At least one state is moving forward with its plan to crack down on student loan companies, despite pressure from the federal government and the firms themselves to back off.
The Massachusetts state senate passed a bill Wednesday that would create an ombudsman to monitor student loan companies and handle borrower complaints. The bill would also require student loan servicers operating in the state to obtain a license. Though the bill still needs to be passed by the state house and signed by the governor before becoming law, its clearing the Massachusetts Senate marks the first major step taken by a state toward regulating student loan servicers since Secretary of Education Betsy DeVos argued publicly that states have no right to do so.
“We’re stepping up,” said Eric Lesser, the Democratic state senator who introduced the bill. “No matter what Donald Trump and Betsy DeVos do or don’t do — in Massachusetts, we’re going to protect our citizens and we’re going to protect our student loan borrowers.”
Protests from the student loan industry
The origins of the battle between state lawmakers, like Lesser, and the Trump administration and student loan companies stretches back several years. Borrower advocates have complained for years that student loan servicers — the companies hired by the government to manage federal student loan payments — haven’t done enough to work in borrowers’ best interest.
State lawmakers began to fill what they saw as a void in federal regulation with their own consumer protection laws starting with Connecticut, which passed a law in 2015 requiring student loan servicers to be licensed in the state. As these state efforts gained momentum, the student loan industry protested, ultimately sending a letter to DeVos’s Department of Education last summer asking officials to say explicitly that only the federal government could regulate student loan companies.
DeVos ultimately released a memo in March saying that federal laws and regulations preempted, or superceded, state regulations. Massachusetts is the first state to take steps towards licensing student loan servicers since DeVos published the memo, even as Connecticut faces a lawsuit from a major student loan servicer over its own rules. The Student Loan Servicing Alliance and the National Council of Higher Education Resources, two trade groups representing the student loan industry, didn’t immediately respond to a request for comment regarding the Massachusetts bill.
‘Asleep at the switch’
Lesser said the federal government’s actions on the issue have, perhaps counterintuitively, helped motivate more of his colleagues to support his proposal. Lesser first introduced the student loan bill in January 2017. Though the measure had some support, it wasn’t of immediate concern to many of his colleagues, he said. But once the federal government said states couldn’t regulate this space, the concern became more acute.
“This has now become an urgent situation,” said Lesser. “The federal government is asleep at the switch and is actively trying to dismantle really basic protections. In the absence of federal efforts the states must step up to fill the gap.”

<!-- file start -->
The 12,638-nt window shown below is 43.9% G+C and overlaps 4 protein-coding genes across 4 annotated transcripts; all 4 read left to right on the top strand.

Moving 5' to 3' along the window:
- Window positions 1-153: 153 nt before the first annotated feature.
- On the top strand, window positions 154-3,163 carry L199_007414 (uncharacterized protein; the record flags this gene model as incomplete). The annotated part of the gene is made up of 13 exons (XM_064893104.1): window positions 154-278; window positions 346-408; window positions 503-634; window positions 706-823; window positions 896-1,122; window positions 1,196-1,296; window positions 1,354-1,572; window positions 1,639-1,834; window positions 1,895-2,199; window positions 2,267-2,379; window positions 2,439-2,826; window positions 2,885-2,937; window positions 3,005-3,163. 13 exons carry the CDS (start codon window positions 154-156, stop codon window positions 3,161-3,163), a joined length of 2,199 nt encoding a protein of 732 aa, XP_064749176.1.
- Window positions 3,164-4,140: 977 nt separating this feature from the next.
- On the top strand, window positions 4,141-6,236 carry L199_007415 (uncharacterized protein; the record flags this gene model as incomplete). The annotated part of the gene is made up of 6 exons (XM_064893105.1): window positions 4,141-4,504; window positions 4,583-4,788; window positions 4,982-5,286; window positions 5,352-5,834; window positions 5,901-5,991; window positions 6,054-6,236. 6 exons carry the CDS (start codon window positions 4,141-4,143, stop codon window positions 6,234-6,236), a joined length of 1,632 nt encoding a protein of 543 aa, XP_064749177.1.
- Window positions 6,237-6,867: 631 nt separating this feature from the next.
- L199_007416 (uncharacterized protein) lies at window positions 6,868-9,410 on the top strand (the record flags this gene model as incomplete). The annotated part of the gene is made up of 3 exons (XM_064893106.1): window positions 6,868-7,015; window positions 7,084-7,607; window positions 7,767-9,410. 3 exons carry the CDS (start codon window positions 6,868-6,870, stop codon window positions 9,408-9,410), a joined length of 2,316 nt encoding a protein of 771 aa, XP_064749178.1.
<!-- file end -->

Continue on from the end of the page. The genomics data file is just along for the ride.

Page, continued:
Patrick O’Connor, one of Lesser’s Republican colleagues in the Massachusetts senate who voted in favor of the bill, agreed with Lesser that the states have a role to play in protecting student loan borrowers.
“We’re getting calls from our constituents,” about the challenges they face paying off student loans, O’Connor, 33, said, adding that almost everyone in his office, including himself, is coping with student debt. “Anything we can do as far as trying to bring some sort of relief to college students that are saddled with debt — even if that relief comes in the form of an extra layer of consumer protection — we have to do.”
The Trump administration’s stance could be slowing state crackdowns
Though efforts to regulate student loan companies are moving forward with bipartisan support in Massachusetts, DeVos’s directive may be deterring action in other states. Earlier this month, Maryland legislators passed a student loan law that featured an ombudsman, but got rid of a requirement in the original proposal that student loan companies be licensed.
“We know there are many, many complaints that Maryland borrowers are having, and issues they’re having with student loan servicers,” said Marceline White, the executive director of Maryland Consumer Rights Coalition. “Despite demonstrable evidence that there’s an issue,” lawmakers went with a version of the bill that “is certainly not the strongest measure they could have taken,” she added.
A few weeks ago, it seemed as if a student loan bill of rights with the licensure requirement had a good shot of passing in Maryland’s legislature, White said. But the state house was debating the measure when DeVos’s memo became public. “It couldn’t have been worse timing,” White said. According to White, the memo, along with industry lobbying, made lawmakers skittish about passing a stronger bill, though she’s optimistic supporters will try again next year.
Activists say they plan to remind young voters of the way lawmakers voted on proposals to regulate student debt during the upcoming election season.
“I’m hopeful that this is going to rebound back on them,” and make efforts to bring up the bills next year, even stronger, said Maggie Thompson, the executive director of Generation Progress, the youth advocacy arm of the Center for American Progress, a left-leaning think tank. In the meantime, “we’re feeling hopeful about Massachusetts,” she said.